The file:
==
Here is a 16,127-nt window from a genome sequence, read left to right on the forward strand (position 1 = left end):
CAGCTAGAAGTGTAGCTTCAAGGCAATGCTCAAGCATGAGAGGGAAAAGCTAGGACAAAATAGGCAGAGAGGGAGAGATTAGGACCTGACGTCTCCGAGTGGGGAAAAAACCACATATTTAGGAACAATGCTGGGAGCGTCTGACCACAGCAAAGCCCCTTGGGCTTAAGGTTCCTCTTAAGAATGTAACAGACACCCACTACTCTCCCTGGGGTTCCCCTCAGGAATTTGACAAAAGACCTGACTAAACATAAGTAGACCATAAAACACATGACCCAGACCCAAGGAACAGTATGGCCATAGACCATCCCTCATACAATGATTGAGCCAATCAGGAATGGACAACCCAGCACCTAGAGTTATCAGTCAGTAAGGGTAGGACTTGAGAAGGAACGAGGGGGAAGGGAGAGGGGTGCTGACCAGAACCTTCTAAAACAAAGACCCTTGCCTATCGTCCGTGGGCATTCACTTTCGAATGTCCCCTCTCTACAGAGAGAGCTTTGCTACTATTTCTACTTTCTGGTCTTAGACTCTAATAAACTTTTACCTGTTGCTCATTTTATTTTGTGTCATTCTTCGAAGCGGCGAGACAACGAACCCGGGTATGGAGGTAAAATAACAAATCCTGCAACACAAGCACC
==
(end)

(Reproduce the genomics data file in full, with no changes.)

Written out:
Here is a 16,127-nt window from a genome sequence, read left to right on the forward strand (position 1 = left end):
CAGCTAGAAGTGTAGCTTCAAGGCAATGCTCAAGCATGAGAGGGAAAAGCTAGGACAAAATAGGCAGAGAGGGAGAGATTAGGACCTGACGTCTCCGAGTGGGGAAAAAACCACATATTTAGGAACAATGCTGGGAGCGTCTGACCACAGCAAAGCCCCTTGGGCTTAAGGTTCCTCTTAAGAATGTAACAGACACCCACTACTCTCCCTGGGGTTCCCCTCAGGAATTTGACAAAAGACCTGACTAAACATAAGTAGACCATAAAACACATGACCCAGACCCAAGGAACAGTATGGCCATAGACCATCCCTCATACAATGATTGAGCCAATCAGGAATGGACAACCCAGCACCTAGAGTTATCAGTCAGTAAGGGTAGGACTTGAGAAGGAACGAGGGGGAAGGGAGAGGGGTGCTGACCAGAACCTTCTAAAACAAAGACCCTTGCCTATCGTCCGTGGGCATTCACTTTCGAATGTCCCCTCTCTACAGAGAGAGCTTTGCTACTATTTCTACTTTCTGGTCTTAGACTCTAATAAACTTTTACCTGTTGCTCATTTTATTTTGTGTCATTCTTCGAAGCGGCGAGACAACGAACCCGGGTATGGAGGTAAAATAACAAATCCTGCAACACAAGCACC